Presentation on theme: "Examination of a Privacy Breach"— Presentation transcript:
1Examination of a Privacy Breach WHAT TO DO WHEN A PRIVACY BREACH OCCURSMISA London Region Professional NetworkPIM Regional Training Workshop: Privacy Breaches, Access Matrices, and Shared Policies, February 11, 2010Kimberley Ishmael, Keel Cottrelle LLP
2What is a privacy breach? A privacy breach occurs when there is unauthorized access to, or collection, use, or disclosure of, personal informationSuch activity is “unauthorized” if it occurs in contravention of applicable privacy legislation
3Privacy & School Boards Ontario school boards are affected by the following privacy statutes: Municipal Freedom of Information and Protection of Privacy Act (MFIPPA) and Personal Health Information Protection Act (PHIPA)A school board is governed by MFIPPA;A psychologist/social worker/speech language pathologist who collects, uses and discloses health information as part of the services they provide for students of the board is governed by PHIPA as an agent
4Privacy & School Boards Violations of personal privacy frequently involve the inappropriate or inadvertent disclosure of personal information contrary to section 32 (where disclosure permitted) of MFIPPA or section 12 (security provision) of PHIPAExamples:personal information may be lost (file misplaced, stolen laptop or USB)Inadvertent disclosure through human error (misdirected fax or letter)Intentional disclosures or intentional misuse is also a possibilityExample:Inadequate disposal of personal information (failure to shred materials)
5Violations of personal privacy can also occur by unauthorized collection of personal information contrary to s. 28 of MFIPPAExample:Failure to identify the collection of personal information on a standard form
6Discovering a Privacy Breach An institution may learn that it has breached an individual’s personal privacydirectly from the affected individual or organization, and/orStaff member involved in the breach i.e. person who loses USBindirectly, from other parties, such as the media or third parties, Information and Privacy Commissioner/Ontario (IPC)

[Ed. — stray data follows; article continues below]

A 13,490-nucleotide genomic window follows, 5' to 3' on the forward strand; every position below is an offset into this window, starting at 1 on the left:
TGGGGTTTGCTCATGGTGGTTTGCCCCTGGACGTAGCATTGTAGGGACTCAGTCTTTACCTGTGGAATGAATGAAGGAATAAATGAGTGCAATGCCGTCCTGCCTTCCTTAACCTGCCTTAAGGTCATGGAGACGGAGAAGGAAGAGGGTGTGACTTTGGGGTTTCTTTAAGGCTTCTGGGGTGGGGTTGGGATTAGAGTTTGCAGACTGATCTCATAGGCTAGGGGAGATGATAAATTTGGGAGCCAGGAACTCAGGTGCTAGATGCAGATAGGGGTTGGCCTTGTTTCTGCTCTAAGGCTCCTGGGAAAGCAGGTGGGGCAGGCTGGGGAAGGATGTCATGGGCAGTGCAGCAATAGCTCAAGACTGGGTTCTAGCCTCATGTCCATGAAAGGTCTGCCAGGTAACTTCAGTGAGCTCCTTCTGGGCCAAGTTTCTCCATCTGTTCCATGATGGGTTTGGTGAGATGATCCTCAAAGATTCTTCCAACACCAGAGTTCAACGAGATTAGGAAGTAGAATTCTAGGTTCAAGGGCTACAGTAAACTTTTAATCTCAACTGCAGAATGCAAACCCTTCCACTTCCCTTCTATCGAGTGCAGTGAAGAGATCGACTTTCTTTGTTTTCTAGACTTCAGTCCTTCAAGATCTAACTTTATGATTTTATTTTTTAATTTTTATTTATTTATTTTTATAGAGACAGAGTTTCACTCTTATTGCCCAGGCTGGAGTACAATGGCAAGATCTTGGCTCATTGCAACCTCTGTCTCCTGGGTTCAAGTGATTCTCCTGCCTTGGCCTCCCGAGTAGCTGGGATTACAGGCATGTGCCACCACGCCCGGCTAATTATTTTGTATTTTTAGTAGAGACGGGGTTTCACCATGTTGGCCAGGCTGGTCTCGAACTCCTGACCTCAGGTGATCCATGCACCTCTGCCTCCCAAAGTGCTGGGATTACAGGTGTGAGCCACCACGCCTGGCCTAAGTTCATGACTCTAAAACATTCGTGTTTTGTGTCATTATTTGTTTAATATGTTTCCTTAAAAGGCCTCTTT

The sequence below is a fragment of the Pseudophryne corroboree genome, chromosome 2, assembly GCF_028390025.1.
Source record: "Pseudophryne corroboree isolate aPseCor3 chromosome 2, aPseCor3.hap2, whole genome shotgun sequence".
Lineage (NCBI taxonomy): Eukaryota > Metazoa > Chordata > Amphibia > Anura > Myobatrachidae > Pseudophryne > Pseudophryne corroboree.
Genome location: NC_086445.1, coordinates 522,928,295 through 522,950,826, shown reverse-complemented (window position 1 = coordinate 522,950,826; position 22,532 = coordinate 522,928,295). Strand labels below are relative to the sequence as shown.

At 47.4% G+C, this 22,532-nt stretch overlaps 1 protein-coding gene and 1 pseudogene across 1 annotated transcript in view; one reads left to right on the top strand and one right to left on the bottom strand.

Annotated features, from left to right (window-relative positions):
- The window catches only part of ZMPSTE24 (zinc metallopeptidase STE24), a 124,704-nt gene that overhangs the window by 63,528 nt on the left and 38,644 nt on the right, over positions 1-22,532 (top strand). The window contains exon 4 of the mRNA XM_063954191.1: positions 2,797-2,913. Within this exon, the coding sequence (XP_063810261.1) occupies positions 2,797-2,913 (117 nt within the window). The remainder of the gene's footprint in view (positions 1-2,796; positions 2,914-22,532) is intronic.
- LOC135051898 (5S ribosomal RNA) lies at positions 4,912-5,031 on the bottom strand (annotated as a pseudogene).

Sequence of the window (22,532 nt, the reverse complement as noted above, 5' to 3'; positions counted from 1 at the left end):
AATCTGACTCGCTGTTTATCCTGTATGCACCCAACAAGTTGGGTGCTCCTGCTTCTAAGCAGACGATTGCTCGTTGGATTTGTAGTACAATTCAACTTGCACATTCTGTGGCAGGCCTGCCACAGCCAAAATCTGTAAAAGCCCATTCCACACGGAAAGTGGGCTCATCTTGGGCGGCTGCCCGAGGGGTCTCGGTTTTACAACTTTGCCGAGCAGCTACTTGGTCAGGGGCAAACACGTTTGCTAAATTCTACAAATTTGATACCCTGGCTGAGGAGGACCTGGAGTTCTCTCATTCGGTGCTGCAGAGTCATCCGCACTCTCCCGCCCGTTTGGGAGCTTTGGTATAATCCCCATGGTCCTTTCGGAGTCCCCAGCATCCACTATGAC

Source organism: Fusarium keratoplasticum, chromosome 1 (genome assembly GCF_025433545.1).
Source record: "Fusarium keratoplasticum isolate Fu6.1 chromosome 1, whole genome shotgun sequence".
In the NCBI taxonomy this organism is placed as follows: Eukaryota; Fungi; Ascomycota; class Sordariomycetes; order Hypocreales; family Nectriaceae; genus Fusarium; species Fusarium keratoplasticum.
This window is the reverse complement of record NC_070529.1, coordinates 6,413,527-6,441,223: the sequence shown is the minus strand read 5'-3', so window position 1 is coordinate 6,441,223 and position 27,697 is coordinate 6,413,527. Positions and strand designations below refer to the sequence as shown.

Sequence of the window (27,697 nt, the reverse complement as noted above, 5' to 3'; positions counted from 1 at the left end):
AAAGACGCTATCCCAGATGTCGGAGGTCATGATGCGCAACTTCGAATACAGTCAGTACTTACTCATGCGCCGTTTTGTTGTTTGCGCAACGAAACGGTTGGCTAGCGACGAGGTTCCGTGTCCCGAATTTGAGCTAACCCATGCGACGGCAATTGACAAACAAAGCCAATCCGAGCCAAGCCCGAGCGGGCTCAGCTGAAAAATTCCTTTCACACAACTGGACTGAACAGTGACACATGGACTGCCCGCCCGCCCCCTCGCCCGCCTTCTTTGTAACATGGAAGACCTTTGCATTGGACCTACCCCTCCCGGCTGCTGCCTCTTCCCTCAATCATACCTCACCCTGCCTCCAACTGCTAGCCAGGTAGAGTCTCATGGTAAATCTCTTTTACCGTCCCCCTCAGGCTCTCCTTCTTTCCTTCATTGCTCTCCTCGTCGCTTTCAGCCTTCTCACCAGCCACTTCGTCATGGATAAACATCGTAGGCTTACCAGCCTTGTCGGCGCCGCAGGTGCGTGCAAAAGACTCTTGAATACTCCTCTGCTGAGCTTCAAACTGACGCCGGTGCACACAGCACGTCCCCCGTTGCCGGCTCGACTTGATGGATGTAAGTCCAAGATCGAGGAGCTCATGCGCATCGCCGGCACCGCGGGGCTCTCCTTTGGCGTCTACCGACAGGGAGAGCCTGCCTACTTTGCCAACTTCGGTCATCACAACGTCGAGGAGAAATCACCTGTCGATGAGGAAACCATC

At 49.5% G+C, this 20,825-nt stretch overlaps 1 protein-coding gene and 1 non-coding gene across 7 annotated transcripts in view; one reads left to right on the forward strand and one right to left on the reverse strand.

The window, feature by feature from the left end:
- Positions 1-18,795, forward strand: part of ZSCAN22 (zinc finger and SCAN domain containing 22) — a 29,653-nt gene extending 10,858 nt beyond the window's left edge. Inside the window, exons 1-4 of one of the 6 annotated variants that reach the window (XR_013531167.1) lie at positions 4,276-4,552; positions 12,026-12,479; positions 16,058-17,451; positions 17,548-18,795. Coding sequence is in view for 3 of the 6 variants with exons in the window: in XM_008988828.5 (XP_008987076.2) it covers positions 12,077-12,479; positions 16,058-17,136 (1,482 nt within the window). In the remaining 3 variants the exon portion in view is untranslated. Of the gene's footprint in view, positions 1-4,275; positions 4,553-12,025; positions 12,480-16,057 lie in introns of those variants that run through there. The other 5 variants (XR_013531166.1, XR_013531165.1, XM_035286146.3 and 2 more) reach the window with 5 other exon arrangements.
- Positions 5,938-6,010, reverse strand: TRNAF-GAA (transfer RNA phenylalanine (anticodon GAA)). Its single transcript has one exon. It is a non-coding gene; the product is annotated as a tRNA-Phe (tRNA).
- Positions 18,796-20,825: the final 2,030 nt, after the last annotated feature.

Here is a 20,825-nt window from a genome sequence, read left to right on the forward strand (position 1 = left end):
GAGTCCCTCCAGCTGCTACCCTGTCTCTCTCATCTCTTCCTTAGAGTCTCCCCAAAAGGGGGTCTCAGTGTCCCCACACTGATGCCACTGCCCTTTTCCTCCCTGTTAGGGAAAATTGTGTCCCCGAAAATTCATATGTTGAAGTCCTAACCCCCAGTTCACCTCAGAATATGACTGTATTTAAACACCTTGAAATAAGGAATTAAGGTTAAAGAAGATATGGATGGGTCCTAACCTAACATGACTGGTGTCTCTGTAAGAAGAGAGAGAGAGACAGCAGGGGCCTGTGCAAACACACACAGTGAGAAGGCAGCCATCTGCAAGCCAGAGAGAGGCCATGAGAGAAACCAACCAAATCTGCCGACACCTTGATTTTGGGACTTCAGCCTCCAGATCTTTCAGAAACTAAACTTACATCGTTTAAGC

7Step 1: RespondAssess the situation to determine if a breach has occurred and what needs to be done;Ensure that appropriate school board staff are immediately notified of the breach, including the FOI Co-ordinatorImplement privacy breach protocol or procedures
8Step 2: ContainIdentify the scope of the breach and take steps to contain it;Examples:Retrieve hard copies of any personal information that have been disclosedDetermine whether the privacy breach would allow unauthorized access to any other personal information (ex. an electronic information system)Change file identification numbers or passwords, as necessaryDocument the breach and containment activities;
9Step 3: InvestigateConduct an internal investigation into the breach, reviewing the circumstances surrounding the event as well as the adequacy of existing policies and procedures in place to protect personal informationType of personal information involved;Cause and extent of the breach;Individuals affected by the breach;Possible harm from the breach.
10Step 4: To Notify or Not to Notify? Notify individuals whose personal information has been disclosed, by telephone or in writing, if necessaryInclude detailed information such as what happened; the nature of the privacy breach and the mitigating actions taken by the board;If personal information that could lead to identity theft has been disclosed, affected individuals should be provided with information on steps they can take to protect themselvesSection 12(2) of Ontario’s PHIPA includes a requirement for breach notification:“A health information custodian that has custody or control of personal health information about an individual shall notify the individual at the first reasonable opportunity if the information is stolen, lost, or accessed by unauthorized persons.”
11Report the privacy breach to the office of the Information and Privacy Commissioner (IPC), as appropriateNote that the type and extent of the breach will influence your decision to notify the IPCType of personal information involved;Cause and extent of the breach;Individuals affected by the breach;Possible harm from the breach;Likelihood of a complaint.